Tuesday, October 29, 2013

Call It "The Carbon Coast"

Oregon and Washington have now signed on to a carbon-pricing regime bringing those states into line with California and British Columbia.

The B.C. tax adds a levy of about 7-cents per litre at the pump.  The revenue generated then funds personal and business tax cuts.  It's really just another form of user or polluter pays, something, that in other forms, is often pitched as wonderful by austerity-driven rightwing governments.  Put polluter-pay into effect at the gas pump, however, and opponents (including a good many Dippers) howl like vampires dragged out into the noonday sun.

Earlier this year, California introduced a carbon pricing mechanism as part of its carbon cap-and-trade system.
"California isn't waiting for the rest of the world before it takes action on climate change," California Gov. Jerry Brown said in a statement. "Today, California, Oregon, Washington and British Columbia are all joining together to reduce greenhouse gases," Brown said.
Polak said introducing carbon pricing throughout North America's west coast was one of the Pacific Collaborative's aim in achieving national and international leadership in fighting climate change without harming economic growth.
But she said the Americans were also keenly interested in the potential electoral fall out from the introduction of a carbon tax or carbon pricing regime.
"That's one of the concerns, can you get a carbon tax, a carbon pricing policy, that not only makes environmental sense, but can be supported by the public at large," said [BC EnviroMin Mary] Polak.
You did catch that, didn't you?  The Pacific Coast Collaborative?  You might want to keep that in mind for the day when the peoples of the Collaborative figure we've had enough of the rest of you.
With a combined population of 52 million and a GDP of $2.5 trillion, Alaska, British Columbia, California, Oregon and Washington are poised to emerge as a mega-region and global economic powerhouse driven by innovation, energy, geographic location and sustainable resource management, attracting new jobs and investment while enhancing an already unparalleled quality of life.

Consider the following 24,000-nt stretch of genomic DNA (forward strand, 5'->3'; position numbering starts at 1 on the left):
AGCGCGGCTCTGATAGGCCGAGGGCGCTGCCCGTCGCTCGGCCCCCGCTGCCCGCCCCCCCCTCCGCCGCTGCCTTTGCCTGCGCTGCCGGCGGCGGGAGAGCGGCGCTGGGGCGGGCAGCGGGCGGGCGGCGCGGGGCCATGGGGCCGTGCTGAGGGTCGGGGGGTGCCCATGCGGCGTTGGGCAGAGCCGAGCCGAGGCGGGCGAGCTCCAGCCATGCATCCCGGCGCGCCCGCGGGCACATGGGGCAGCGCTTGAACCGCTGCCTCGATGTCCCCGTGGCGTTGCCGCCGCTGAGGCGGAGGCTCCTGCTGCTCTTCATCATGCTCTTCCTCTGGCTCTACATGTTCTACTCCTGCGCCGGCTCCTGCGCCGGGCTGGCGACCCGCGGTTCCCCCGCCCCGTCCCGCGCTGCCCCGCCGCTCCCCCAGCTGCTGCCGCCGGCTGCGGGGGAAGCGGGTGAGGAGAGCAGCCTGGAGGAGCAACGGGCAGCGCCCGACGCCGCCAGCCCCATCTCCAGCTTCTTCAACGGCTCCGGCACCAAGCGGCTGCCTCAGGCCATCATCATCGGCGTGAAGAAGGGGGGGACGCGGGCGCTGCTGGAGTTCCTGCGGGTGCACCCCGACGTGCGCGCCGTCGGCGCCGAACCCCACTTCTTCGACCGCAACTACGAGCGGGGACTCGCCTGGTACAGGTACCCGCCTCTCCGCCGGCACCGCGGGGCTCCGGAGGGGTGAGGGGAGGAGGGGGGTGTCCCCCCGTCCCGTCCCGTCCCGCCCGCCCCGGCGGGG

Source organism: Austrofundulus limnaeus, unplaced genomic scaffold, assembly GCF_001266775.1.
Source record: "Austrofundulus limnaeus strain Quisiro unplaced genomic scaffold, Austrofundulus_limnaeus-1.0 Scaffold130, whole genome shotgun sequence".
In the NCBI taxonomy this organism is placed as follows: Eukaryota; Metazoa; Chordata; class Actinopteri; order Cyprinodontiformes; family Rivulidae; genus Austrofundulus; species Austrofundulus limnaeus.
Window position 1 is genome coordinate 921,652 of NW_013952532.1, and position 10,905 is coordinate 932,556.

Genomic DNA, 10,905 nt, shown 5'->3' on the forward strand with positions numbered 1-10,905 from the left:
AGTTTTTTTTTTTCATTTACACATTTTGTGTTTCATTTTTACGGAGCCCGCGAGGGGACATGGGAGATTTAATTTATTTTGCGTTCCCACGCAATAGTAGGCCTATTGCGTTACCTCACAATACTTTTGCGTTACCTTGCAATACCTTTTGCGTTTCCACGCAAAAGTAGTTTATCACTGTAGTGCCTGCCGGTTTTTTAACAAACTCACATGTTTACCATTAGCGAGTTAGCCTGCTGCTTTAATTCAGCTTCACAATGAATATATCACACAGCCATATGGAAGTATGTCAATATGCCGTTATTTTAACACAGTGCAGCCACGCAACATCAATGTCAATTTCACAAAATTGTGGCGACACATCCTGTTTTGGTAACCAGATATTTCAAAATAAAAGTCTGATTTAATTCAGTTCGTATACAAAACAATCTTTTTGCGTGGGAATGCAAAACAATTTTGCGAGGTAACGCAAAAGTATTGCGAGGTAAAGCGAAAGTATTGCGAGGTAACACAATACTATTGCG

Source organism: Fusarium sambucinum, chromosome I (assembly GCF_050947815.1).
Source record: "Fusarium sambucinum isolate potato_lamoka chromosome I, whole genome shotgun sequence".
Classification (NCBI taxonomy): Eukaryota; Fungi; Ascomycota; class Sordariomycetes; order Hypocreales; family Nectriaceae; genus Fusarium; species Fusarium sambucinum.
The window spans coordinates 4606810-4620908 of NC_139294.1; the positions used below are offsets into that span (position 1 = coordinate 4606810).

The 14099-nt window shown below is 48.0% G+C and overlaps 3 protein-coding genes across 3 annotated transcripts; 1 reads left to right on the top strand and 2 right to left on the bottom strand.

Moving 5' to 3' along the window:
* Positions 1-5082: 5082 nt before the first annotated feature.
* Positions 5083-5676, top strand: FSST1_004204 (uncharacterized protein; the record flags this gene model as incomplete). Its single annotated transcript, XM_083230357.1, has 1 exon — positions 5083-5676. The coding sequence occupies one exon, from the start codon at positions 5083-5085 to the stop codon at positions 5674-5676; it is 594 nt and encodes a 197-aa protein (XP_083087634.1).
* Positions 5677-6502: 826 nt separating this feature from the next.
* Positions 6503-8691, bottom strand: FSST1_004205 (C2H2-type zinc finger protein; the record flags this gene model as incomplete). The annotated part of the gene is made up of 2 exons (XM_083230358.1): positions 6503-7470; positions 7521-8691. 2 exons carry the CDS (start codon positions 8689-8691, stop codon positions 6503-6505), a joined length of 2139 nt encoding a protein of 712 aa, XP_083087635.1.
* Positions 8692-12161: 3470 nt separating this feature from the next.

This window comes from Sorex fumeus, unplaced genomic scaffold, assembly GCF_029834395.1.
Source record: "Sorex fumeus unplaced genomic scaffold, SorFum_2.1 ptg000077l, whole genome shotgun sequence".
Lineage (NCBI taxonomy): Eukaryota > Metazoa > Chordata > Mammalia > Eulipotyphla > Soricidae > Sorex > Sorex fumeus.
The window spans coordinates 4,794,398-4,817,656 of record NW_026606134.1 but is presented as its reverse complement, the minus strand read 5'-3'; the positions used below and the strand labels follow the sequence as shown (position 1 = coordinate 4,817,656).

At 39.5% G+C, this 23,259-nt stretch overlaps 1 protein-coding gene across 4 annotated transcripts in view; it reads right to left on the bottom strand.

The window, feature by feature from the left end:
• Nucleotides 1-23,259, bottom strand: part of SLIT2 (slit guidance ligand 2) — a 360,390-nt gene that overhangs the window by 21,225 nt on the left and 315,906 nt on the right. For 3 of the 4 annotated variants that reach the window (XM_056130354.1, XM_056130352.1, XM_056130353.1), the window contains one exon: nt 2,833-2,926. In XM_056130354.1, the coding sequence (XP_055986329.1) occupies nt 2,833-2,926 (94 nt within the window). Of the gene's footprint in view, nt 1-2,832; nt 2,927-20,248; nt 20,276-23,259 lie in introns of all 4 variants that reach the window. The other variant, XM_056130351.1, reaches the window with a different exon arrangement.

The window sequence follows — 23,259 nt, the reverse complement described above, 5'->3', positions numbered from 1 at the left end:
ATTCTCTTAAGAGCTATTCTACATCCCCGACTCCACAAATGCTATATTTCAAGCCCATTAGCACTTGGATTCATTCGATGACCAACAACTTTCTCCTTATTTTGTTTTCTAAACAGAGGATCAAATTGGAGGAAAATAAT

On June 30, 2008, the leaders of the five jurisdictions signed the Pacific Coast Collaborative Agreement, the first agreement that brings together the Pacific leaders as a common front to set a cooperative direction into the Pacific Century.  Out of this agreement was born the Pacific Coast Collaborative -- a formal basis for cooperative action, a forum for leadership and information sharing, and a common voice on issues facing Pacific North America.

52-million?  That's a lot bigger than Canada.  $2.5 trillion (US) GDP.  That too is a lot bigger than Canada's.  Collectively we are the world's fifth largest economy. We've got resources up the yin-yang, energy up the yin-yang too including a host of options for abundant, clean, renewable energy. And the Collaborative is the world leader in high tech and innovation.  Did I mention we've got a really good fishery and most of the region has lots of water too.  Hmm, Pacifica, that has a nice ring to it.


karen said...

Pacifica does indeed have a nice ring. We'd have to send the LINOs and Sarah Pallin to Alberta and Texas though; they'd be bad for the vibe.

Anonymous said...

Its not Pacifica it's Cascadia.


The Mound of Sound said...

No, Anon. Cascadia is BC,Washington & Oregon. Throw California into the mix and possibly, on terms, Alaska and Pacifica would be much more suitable (IMHO)

Karen. Points taken.

kootcoot said...

I hope the rest of Cascadia or Pacifica or what ever it is doesn't have such a useless and inappropriate carbon tax as was devised by the Campbell Critters. Theirs makes the public subsidize a-holes like EnCana and gives a free pass to the actual major polluters as well as a subsidy.

Hugh said...

BC has legislation making it a goal to reduce greenhouse gas emissions by 33% below the 2007 level by 2020.

At the same time they are planning to extract and export lots of natural gas, and export more coal.

So I dunno about this.

The Mound of Sound said...

Don't worry, Hugh. There are many of us keenly aware of this and ready to hold Crispy's feet to the fire. It is indeed hypocrisy on a grand scale. Her idea about LNG is that the extraction will take place in the remote north where no one will be able to monitor it. She's dead wrong on that score.

As for the coal, dissent is steadily growing.


Purple library guy said...

A really good fishery until Fukushima finishes irradiating it . . .